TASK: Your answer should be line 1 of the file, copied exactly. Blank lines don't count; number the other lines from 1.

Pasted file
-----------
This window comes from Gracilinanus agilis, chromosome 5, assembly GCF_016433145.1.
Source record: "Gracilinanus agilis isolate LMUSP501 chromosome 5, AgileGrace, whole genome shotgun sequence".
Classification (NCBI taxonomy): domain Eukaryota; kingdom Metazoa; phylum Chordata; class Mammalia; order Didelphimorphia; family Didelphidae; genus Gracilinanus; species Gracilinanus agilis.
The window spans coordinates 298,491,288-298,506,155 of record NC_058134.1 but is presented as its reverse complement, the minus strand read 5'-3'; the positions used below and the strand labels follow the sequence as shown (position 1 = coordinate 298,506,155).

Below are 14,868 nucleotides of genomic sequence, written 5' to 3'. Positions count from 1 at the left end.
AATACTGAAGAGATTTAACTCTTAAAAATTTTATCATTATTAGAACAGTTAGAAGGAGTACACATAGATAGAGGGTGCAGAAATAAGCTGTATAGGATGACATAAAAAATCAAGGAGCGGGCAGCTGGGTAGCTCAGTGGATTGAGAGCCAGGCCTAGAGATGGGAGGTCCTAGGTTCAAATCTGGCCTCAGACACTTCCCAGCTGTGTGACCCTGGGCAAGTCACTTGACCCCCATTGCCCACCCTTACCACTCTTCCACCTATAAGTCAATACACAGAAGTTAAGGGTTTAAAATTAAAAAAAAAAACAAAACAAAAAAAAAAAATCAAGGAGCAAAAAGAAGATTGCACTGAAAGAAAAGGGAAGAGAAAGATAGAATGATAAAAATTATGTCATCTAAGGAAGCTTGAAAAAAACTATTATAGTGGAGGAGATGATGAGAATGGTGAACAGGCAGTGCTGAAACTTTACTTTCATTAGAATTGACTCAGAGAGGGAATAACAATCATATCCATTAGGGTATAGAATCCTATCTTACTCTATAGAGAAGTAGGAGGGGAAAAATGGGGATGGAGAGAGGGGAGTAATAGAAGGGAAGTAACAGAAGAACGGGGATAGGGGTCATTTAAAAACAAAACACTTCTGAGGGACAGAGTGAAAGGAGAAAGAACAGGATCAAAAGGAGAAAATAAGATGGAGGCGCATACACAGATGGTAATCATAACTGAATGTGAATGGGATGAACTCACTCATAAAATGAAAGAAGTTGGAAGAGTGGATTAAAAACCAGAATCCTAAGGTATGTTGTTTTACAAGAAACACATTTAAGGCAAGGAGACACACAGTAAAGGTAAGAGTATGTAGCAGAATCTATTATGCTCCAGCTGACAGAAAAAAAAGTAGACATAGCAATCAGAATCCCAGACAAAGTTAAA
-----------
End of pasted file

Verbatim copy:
This window comes from Gracilinanus agilis, chromosome 5, assembly GCF_016433145.1.